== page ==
Thanks to a lovely friend who accidentally bought 2 weekend tickets, I’ve finally got the chance to dress up and go along. Since I’ve not performed in a while, I’m excited about the prospect of getting creative and being surrounded by people who are as passionate and excited about their hobbies as I am! To me, burlesque and cosplay are very similar in that you really need to love what you do, the artistic pay-off is more important than financial gain. Your blood, sweat and tears go into your project as a way of expressive release. I miss that right now.

So, I’m doing 2 cosplays for MCM. Maybe, maybe 3. Luckily, I’m surrounded by friends who are experienced cosplayers who have already helped me in creating costumes for stage wear. In particular, Psyclone Jack (who has had experience in both burlesque and cosplay) has been a tremendous help in the construction of costumes. I’d totally recommend seeking him out for commissions if you want an awesome costume made!

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On Saturday I’ll be wearing my Ursula costume – with a few changes! When I made my costume I didn’t put much effort into making it comfortable, since I wouldn’t be wearing it long. This has been the impetus to improve on the costume, and make changes that will be both appropriate for long term wear and still easily removable. There will be more rhinestones too obviously! I figure that improving on the long term wear of the costume will increase the overall sturdiness of it, since I’ll also be taking it in and out of suitcases, different shows etc. Ursula comes in a few different parts, which I want to maintain. So far, she comprises of;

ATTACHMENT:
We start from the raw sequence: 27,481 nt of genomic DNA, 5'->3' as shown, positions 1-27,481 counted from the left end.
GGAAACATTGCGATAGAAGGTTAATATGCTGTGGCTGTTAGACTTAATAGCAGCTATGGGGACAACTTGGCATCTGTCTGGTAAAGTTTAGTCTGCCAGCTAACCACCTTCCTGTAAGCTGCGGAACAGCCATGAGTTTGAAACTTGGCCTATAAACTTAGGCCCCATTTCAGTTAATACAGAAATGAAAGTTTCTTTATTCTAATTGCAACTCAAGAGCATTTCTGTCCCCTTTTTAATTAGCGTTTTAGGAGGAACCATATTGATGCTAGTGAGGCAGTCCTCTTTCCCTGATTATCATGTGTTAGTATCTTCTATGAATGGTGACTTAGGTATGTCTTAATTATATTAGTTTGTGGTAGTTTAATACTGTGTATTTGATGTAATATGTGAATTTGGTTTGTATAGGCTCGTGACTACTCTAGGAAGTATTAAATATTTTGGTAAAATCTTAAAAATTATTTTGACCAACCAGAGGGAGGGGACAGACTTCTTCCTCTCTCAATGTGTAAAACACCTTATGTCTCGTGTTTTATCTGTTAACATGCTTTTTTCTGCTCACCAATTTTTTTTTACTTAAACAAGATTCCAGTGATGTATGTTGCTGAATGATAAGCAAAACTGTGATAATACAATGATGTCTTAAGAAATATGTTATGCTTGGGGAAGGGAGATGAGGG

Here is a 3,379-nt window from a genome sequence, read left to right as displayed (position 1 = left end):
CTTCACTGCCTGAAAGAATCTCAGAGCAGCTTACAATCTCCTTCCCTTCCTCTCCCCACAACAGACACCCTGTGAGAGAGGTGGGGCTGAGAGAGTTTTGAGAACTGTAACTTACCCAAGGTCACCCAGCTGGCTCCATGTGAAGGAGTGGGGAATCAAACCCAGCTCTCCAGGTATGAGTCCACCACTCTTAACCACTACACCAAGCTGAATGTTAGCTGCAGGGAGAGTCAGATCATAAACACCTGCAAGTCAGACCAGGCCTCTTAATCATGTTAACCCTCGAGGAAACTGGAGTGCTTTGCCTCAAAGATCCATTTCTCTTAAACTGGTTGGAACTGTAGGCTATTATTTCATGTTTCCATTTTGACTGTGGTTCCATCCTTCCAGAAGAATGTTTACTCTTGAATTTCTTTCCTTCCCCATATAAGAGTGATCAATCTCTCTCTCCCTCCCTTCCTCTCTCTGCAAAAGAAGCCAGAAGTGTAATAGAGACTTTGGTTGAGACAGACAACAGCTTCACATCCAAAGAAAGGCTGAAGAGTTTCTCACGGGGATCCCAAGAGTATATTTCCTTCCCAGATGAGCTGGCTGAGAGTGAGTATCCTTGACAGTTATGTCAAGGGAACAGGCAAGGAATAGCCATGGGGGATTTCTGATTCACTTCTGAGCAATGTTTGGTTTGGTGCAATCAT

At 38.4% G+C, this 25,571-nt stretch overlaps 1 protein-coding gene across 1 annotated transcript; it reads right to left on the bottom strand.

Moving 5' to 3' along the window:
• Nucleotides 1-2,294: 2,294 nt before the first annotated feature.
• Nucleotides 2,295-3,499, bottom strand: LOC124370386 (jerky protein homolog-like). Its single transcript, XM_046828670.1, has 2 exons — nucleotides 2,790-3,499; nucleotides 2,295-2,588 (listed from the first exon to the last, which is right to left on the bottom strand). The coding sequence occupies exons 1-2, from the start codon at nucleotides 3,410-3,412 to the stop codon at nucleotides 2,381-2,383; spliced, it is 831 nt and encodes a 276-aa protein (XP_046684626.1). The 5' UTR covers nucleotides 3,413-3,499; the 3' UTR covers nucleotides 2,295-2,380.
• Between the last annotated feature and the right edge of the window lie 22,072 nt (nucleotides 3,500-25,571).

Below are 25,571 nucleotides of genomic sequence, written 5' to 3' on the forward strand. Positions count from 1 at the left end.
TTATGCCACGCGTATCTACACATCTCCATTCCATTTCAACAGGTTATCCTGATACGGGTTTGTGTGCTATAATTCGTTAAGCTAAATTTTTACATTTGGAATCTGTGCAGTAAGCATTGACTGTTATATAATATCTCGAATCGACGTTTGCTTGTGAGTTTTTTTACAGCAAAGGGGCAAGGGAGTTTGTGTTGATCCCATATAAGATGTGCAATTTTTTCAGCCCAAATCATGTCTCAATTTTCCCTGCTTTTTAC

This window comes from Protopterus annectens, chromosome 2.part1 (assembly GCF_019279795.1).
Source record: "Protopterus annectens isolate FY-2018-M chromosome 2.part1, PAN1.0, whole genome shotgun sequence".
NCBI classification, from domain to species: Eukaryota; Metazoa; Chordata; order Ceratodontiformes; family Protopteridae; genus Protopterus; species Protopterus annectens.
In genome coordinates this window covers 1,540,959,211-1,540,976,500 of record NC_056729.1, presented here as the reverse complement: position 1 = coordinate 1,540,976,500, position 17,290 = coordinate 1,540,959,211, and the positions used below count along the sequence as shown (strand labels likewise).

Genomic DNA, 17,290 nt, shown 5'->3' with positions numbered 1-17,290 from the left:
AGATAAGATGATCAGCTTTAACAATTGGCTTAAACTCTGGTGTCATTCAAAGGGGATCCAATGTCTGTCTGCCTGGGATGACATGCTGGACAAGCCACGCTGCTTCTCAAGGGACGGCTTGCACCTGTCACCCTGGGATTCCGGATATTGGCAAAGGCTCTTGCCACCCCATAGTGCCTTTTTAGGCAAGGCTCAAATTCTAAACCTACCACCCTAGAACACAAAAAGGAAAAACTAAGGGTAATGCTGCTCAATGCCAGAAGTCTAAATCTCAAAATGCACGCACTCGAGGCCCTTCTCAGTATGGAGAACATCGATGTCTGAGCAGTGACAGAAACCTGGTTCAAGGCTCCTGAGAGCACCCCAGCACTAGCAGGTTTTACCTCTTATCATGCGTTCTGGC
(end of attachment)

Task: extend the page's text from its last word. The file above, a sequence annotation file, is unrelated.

• bra
  • underbust corset
  • pasties
  • wig
  • underskirt
  • stuffed tentacles
  • boa
  • fishnet tights (geddit?)
  • knickers

ursula

I decided not wear shoes for this routine, mostly out of necessity since my ankle is *bleep*ed, but I’d like to have something on my feet. I know the joke is that burlesque performers are a hardier bunch that can withstand the grottiest conditions, but I’d rather not test that theory too much! For the convention, I’ll be wearing simple ballet flats, and my focus will be on the skirt and bra. I’ll be making a hoop skirt (using this brilliant tutorialand sewing my tentacles onto the band of the skirt, attaching the length of them to the skirt by loosely tacking them to the hoops so they still move around a bit. I’ll be bedazzling the tentacles with black glossy sequins and flatback rhinestones, and attaching purple or lilac flatback pearls to the purple part of the tentacles. For the bra, I’ll also be covering it with the same black sequins and rhinestones I used on the tentacles. I’ve not decided if the underskirt should be purple or black though – what do you think? I’m also thinking about combining barefoot sandals and nude padded footsies, but since I won’t have to do that for the con I’ll discuss that another time! I also think I’ll forego wearing the corset and have the skirt connected to the bra with snap poppers. I think having the hoop width start just below my bust will give me the extra Ursula shape, so to speak! I’m excited to see how it’ll all pan out!

I’ll discuss my other cosplay in another post, but to give you a clue – dang dawg, inapprops!

Sig